Part 4 is The Counseling Stage of selling your ideas. It is important to see resistances and objections as a normal response in buying anything... even an idea! There are three effective strategies for dealing with the potential objections that you might get during the course of your presentation. Anticipate the Objection(s) - In The Clarifying Stage, I suggested that you identify the possible negative reactions you might get for your idea. List them all. The more prepared you are, the better you will deal with the objection(s). Don't Take Objections Personally - This is where I have seen many presentations fall apart. Therefore, I consider this a critical strategy.
In part 1 of this series, we looked at the importance of building conviction and confidence in your idea. We used the first of the 5 C's of Selling - The Clarifying Stage - to help you to get your arms around the idea from a number of different perspectives. We will now move to Stage 2 - The Collecting Information Stage. It is very important not to make your presentation in a vacuum. In this stage, you see the presentation of your idea from the perspective of the audience (1 or a 1, 000). A key principle here: Let the audience influence your presentation! In other words, you will customize and personalize the presentation of your idea based on your audience.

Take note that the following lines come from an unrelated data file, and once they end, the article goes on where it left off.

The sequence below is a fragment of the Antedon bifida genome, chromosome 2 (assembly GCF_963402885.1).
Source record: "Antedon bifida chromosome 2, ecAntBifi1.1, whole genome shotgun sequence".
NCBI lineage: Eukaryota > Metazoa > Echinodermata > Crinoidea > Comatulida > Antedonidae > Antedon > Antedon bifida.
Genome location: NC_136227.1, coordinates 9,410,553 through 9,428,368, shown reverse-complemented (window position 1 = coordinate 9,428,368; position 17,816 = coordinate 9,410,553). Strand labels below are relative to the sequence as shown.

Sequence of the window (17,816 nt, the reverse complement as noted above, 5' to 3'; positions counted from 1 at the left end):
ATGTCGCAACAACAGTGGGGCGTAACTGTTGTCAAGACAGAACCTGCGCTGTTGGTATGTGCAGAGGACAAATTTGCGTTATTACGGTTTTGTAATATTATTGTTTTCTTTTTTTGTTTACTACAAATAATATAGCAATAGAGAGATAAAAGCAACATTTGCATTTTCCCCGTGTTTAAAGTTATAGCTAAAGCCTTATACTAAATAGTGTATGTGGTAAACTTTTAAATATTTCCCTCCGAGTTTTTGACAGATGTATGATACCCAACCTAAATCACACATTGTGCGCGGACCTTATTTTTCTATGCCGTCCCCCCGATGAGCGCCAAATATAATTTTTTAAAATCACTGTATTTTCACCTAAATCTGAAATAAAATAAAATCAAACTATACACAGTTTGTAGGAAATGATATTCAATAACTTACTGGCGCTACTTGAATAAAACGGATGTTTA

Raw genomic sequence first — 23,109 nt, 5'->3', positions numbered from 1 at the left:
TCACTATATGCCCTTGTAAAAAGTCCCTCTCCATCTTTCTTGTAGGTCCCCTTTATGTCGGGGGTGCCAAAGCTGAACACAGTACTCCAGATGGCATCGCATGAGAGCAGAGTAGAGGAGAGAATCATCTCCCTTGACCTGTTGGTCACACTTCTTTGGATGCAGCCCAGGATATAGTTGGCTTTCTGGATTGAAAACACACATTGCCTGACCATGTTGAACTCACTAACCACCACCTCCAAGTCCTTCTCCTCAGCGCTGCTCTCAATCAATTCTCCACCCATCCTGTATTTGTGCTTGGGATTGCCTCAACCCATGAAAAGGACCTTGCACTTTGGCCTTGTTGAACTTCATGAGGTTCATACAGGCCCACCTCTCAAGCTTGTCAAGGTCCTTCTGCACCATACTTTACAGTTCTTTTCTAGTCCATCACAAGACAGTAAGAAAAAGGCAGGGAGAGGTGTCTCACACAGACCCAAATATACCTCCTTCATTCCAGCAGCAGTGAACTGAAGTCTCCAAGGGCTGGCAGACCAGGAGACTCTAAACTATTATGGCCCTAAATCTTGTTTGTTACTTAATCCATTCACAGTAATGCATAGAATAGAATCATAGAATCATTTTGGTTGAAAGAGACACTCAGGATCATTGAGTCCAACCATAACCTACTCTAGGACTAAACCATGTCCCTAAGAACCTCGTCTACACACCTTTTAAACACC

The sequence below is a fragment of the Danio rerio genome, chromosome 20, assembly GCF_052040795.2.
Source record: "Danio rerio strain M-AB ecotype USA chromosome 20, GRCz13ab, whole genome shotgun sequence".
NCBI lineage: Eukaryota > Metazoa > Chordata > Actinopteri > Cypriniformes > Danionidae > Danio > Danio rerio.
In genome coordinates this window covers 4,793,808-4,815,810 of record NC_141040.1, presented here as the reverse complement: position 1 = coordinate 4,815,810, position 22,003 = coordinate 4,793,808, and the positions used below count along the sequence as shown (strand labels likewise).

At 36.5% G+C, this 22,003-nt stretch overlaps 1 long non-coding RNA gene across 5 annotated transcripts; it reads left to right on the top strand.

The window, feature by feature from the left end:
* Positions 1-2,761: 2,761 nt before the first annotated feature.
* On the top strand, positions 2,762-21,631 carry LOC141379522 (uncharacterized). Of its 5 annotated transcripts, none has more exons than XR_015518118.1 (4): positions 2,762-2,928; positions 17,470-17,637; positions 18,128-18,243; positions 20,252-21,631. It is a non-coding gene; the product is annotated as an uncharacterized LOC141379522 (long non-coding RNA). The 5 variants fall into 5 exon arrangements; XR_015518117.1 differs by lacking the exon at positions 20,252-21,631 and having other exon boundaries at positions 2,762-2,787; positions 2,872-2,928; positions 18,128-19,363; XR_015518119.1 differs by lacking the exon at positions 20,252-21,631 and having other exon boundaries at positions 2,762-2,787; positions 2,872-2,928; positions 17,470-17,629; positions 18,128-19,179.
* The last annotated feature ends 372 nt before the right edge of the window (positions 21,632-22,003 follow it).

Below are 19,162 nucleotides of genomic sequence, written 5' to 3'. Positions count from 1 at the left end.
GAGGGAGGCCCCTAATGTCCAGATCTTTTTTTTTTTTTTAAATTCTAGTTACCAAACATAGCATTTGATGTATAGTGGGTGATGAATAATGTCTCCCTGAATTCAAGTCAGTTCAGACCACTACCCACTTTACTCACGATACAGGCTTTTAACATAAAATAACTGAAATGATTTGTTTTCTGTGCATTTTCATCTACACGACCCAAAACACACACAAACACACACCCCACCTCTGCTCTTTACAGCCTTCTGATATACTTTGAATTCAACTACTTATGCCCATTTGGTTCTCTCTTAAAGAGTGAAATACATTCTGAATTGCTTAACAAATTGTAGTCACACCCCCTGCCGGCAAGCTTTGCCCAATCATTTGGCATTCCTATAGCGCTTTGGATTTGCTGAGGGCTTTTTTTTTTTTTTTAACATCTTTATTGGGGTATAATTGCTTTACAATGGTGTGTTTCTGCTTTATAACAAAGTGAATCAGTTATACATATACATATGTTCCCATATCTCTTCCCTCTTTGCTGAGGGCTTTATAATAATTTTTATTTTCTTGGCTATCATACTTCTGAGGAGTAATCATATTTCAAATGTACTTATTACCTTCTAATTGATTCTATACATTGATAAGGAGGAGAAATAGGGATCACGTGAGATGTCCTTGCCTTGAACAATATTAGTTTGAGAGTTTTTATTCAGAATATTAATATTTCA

Many conflicts begin with small irritations that grow into major blow-ups. This often happens because of the mindset of the "combatants." As a conflict builds and you begin the process of confronting the issue, I have found that you really only have two options. You can choose to prove that your perspective is RIGHT, or you can choose to RESOLVE the conflict. The person who chooses to be RIGHT : R eally I nsists on G iving H is (or Her) T houghts. They focus on being heard rather than on hearing. By contrast, the person who chooses to RESOLVE the conflict: R espects the other person E ngages in productive dialogue S eeks to understand the other person O bserves carefully L istens actively V oices their concerns, and E valuates possible solutions.